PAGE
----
just a quick note: you want to take the con-Images. If you want to know
why, there are several good posts in the list archives at
As to your approach, it will tell you where activation is correlated
with performance. If this is what you want to know, then the approach
looks ok to me. One problem that you will run into, however, is sample
size: 9 subjects is considered not enough for a valid random effects
study. Perhaps a non-parametrical approach using SnPM helps
(alternatively, as usual, scan more subjects, but we all know this is
sometimes feasible and sometimes not).
Elliot Dickerson schrieb:
> Hello all,
> This is likely a somewhat silly question but I couldn't find
> a definitive answer in the SPM documentation.
> I have a 9-subject study in which I would like to carry out a regression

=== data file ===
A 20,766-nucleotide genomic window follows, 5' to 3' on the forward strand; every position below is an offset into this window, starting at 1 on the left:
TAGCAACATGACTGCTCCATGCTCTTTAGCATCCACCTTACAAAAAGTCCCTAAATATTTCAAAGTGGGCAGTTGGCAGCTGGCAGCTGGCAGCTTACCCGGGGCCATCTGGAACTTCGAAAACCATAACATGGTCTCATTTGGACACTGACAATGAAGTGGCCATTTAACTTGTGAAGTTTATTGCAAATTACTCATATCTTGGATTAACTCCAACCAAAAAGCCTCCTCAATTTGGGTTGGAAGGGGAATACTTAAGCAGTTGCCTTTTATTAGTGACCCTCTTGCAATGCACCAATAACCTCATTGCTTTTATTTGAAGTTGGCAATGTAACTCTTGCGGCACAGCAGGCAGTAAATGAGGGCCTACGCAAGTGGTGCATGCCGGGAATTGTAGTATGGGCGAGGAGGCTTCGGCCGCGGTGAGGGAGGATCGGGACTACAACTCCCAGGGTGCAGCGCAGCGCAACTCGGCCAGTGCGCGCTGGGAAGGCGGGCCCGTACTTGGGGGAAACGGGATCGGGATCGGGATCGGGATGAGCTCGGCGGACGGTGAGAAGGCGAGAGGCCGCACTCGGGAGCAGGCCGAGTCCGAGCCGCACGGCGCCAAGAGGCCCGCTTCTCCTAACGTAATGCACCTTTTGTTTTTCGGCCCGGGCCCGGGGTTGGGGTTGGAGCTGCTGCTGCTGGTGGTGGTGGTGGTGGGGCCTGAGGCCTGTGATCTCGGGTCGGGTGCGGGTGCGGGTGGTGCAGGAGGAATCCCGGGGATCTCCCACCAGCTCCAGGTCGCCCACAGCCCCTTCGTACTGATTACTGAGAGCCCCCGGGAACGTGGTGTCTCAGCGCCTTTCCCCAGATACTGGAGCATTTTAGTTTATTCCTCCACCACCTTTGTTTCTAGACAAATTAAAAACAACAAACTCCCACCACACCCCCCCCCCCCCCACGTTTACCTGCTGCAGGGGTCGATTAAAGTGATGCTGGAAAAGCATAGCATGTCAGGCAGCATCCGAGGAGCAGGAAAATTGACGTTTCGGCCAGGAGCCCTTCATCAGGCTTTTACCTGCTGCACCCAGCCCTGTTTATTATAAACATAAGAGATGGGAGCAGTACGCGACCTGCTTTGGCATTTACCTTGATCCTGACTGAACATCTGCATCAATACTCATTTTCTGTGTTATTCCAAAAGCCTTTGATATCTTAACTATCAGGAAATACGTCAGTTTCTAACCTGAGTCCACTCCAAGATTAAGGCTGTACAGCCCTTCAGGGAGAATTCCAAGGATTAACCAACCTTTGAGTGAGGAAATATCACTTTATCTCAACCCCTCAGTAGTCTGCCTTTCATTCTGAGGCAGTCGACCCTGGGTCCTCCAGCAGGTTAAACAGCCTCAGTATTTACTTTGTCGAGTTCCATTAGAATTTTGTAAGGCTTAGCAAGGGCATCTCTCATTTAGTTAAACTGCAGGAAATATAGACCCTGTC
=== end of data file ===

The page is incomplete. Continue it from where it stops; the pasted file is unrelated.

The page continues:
> analysis of amount of fMRI signal against task performance.
> I have done a first level analysis that specifies T contrasts with a
> vector of (1, -1) for task blocks and control blocks respectively. This
> seems to generate a *con *and *spmT *file in the output folder.
> For the second level analysis, I am specifying a regression analysis
> with 9 images against a 9x1 vector of task performance data. For the
> nine images, I am selecting the images which should represent increased
> activation during the task block of the experiment.
> 1. Is this generally an acceptable approach?
> 2. Have others had much success in regressing task performance
> against the amount of fMRI signal?
> 3. Most pressing, should I be using *con_00** images or *spmT_00**
> images in this type of analysis? On visual inspection, they seem
> very similar, but they scale differently and aren't quite the
> same. I can't intuitively figure out how or why they represent
> different things.
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Marko Wilke (Dr.med./M.D.)
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Universitäts-Kinderklinik University Children's Hospital
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